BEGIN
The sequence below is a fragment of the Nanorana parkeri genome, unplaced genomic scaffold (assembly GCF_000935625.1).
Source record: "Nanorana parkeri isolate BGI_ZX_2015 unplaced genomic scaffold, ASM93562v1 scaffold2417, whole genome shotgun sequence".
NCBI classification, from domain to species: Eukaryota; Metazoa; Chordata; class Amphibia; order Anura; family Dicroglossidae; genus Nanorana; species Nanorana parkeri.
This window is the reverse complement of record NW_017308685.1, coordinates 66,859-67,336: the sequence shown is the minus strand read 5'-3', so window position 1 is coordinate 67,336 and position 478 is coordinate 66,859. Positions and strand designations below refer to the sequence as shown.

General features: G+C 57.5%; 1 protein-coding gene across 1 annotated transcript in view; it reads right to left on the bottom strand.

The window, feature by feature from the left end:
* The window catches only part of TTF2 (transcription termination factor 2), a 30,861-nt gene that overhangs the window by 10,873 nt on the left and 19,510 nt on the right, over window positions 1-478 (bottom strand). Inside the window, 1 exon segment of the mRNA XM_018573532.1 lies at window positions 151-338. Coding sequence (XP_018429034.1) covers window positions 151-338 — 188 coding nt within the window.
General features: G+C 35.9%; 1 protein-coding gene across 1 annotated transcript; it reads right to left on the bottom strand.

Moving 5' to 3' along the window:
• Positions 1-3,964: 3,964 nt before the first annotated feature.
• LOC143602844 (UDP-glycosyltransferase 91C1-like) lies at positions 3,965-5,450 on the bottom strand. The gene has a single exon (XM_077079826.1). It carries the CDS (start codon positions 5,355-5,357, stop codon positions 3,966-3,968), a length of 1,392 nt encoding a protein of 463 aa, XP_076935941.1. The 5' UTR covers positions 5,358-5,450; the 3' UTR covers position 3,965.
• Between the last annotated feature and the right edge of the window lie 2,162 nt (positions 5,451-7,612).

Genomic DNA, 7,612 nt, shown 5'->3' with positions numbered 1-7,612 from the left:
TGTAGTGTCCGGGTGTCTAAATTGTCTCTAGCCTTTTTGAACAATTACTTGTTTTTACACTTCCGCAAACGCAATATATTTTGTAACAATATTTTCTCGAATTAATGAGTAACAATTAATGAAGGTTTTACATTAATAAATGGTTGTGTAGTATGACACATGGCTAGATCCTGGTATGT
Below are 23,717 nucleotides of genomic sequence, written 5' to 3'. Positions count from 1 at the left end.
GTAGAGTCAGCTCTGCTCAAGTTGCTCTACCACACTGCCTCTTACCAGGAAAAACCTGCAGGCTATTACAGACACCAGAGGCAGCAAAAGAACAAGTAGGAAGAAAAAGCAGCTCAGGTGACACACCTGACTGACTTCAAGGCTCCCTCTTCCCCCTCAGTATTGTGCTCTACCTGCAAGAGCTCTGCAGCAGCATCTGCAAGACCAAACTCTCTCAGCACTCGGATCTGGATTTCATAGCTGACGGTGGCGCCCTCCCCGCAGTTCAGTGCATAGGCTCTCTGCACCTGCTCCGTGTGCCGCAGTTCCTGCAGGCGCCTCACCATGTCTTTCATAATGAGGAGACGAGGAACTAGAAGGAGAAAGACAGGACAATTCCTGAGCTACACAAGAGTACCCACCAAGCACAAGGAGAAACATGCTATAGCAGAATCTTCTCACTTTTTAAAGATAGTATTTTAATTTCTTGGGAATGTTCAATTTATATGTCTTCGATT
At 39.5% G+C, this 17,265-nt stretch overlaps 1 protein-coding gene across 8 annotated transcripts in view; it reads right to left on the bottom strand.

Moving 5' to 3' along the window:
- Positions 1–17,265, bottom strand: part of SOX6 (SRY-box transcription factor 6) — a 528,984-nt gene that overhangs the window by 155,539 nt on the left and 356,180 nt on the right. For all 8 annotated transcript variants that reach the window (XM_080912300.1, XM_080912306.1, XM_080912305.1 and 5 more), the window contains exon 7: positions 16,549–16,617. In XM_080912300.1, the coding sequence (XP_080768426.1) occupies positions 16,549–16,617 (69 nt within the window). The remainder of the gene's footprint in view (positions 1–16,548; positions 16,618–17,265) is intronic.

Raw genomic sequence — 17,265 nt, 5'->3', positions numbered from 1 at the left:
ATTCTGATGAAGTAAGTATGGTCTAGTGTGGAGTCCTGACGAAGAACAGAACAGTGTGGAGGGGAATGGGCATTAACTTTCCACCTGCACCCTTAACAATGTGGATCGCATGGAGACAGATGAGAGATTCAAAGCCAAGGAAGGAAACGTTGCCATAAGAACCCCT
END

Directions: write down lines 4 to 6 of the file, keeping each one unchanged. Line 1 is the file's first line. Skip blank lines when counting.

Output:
This window is the reverse complement of record NW_017308685.1, coordinates 66,859-67,336: the sequence shown is the minus strand read 5'-3', so window position 1 is coordinate 67,336 and position 478 is coordinate 66,859. Positions and strand designations below refer to the sequence as shown.

General features: G+C 57.5%; 1 protein-coding gene across 1 annotated transcript in view; it reads right to left on the bottom strand.

The window, feature by feature from the left end: